Probable cause found in drug case against Vaitogi man
Pago Pago, AMERICAN SAMOA — The preliminary examination (PX) for a man accused of unlawful possession of drugs was yesterday morning, with District Court Judge Elvis P. Patea finding probable cause to bind the case against Alesana Tipi, a.k.a Sulu over to the High Court, despite strong opposition from the defense team, claiming that no drugs were found in Tipi’s possession.
Patea however pointed out that it is clear from the evidence that he was the one who handed the small stamp-sized baggie containing meth to a Confidential Informant (CI).
Tipi, who is out on a $5,000 surety bond is charged with one count of unlawful possession of a controlled substance (methamphetamine) with intent to distribute; and one count of unlawful possession of methamphetamine.
Prosecuting the case is Assistant Attorney General Christy Dunn, while private attorney Marcellus Talaimalo Uiagalelei is representing Tipi.
Yesterday, the government called one witness, Det. Tavake Foma’i, the lead investigator.
Foma’i said that in the beginning of this year, the DPS Vice & Narcotics Unit received numerous intel regarding a male by the name of “SULU” selling meth from his Vaitogi home.
SULU was later identified as Sulufaiga Paeai, an alias for Alesana Tipi, the defendant.
Between April 21 and May 10, 2019, Foma’i and Det. Justin Thomsen conducted a controlled buy using a CI in an effort to find proof that Tipi is involved in selling drugs from his home in Vaitogi, located on the road to Logotala Hill, the area also known as “Le Filifili”.
Foma’i testified that the CI they used for the controlled buy that day, is the one who provides police with information regarding people selling drugs in the territory.
When asked whether he received any training on how to conduct an investigation regarding drugs, and how to identify illegal drugs including meth, Foma’i said no; however he noted Thomsen, his supervisor, trained him on the job.
On the day of the controlled buy, Foma’i, along with Thomsen, asked the CI to make a phone call to Tipi to ask if he can buy $30 worth of meth from him.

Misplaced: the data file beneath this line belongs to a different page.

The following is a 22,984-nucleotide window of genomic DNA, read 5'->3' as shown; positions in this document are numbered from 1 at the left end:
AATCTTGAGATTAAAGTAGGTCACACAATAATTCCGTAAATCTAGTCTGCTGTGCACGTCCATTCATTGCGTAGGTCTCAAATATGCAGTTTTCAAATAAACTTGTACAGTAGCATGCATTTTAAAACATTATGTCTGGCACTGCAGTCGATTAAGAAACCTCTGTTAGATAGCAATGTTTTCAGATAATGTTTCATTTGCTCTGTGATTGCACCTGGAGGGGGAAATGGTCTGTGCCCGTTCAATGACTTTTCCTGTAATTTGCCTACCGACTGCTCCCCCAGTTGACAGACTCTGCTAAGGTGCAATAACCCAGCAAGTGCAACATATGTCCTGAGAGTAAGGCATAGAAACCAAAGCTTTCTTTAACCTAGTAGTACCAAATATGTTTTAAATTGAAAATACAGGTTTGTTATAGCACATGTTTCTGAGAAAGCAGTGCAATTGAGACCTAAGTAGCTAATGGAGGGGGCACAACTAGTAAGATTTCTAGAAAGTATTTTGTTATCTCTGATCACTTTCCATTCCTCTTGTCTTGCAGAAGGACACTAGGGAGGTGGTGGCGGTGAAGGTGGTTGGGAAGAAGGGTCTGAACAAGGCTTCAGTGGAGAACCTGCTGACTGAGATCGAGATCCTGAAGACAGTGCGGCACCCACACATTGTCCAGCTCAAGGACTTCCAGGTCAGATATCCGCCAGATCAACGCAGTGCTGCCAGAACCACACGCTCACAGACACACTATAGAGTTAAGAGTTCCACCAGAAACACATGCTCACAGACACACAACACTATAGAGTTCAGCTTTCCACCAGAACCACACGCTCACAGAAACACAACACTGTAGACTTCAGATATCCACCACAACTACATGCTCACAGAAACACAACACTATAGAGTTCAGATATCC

According to Foma’i, the conversation was on speaker so both he and Thomsen, along with the CI, could listen in.
When Tipi answered the call, the CI asked to buy $30 worth of meth and Tipi agreed, saying they could meet at Le Filifili. Tipi also told the CI that he’s at Logotala Hill, and he needed to go down to his house to reload.
Before the CI went out for the controlled buy, Foma’i said they conducted a search of his body and vehicle, for drugs or contraband. Nothing was found and the CI was then given $30, which was already marked and photographed.
Foma’i and Thomsen were in a parked private vehicle not far from where Tipi told the CI they could meet.
Foma’i said they observed a truck pull up next to the area where the CI’s vehicle was parked. He then saw a male — later identified as Tipi — exit his vehicle and walk towards the CI’s vehicle. Tipi gave the CI a small stamp-sized baggie in exchange for cash.
The CI then left the area and went back to a spot where he met up with police, and handed them a small stamp-sized baggie containing a white crystalline substance, which later tested positive for meth.
Another search of the CI’s body and vehicle was carried out and no illegal drugs or contraband were found.
On cross-examination, Uiagalelei asked the witness why he asked the CI to be part of a controlled buy for his client. Foma’i said they had received from several sources a lot of info claiming that Tipi is selling drugs from his home in Vaitogi. Some of those sources were people who bought drugs from Tipi.
When Uiagalelei asked the witness if he actually saw Tipi hand over the baggie containing meth to the CI, the witness replied, yes.
“So, who is the name of your CI?” Uiagalelei asked the witness.
Dunn objected and told the court the Rules are clear, the name of the CI should not be revealed. Patea agreed and told the defense attorney that the court doesn’t want to know the CI’s identity.
“This is a probable cause hearing. You can argue that motion in High Court,” Patea told Uiagalelei.
When Uiagalelei asked Foma’i whether they searched his client’s home for drugs after the controlled buy, Foma’i replied, yes. According to Foma’i, after the controlled buy, a search warrant for Tipi’s home was issued and during the search, drugs were found.
Patea interrupted and told Uiagalelei that the search of his client’s home is not before the court. He said the charges are based on the controlled buy, not the search.
Tipi is scheduled to appear in High Court tomorrow for arraignment.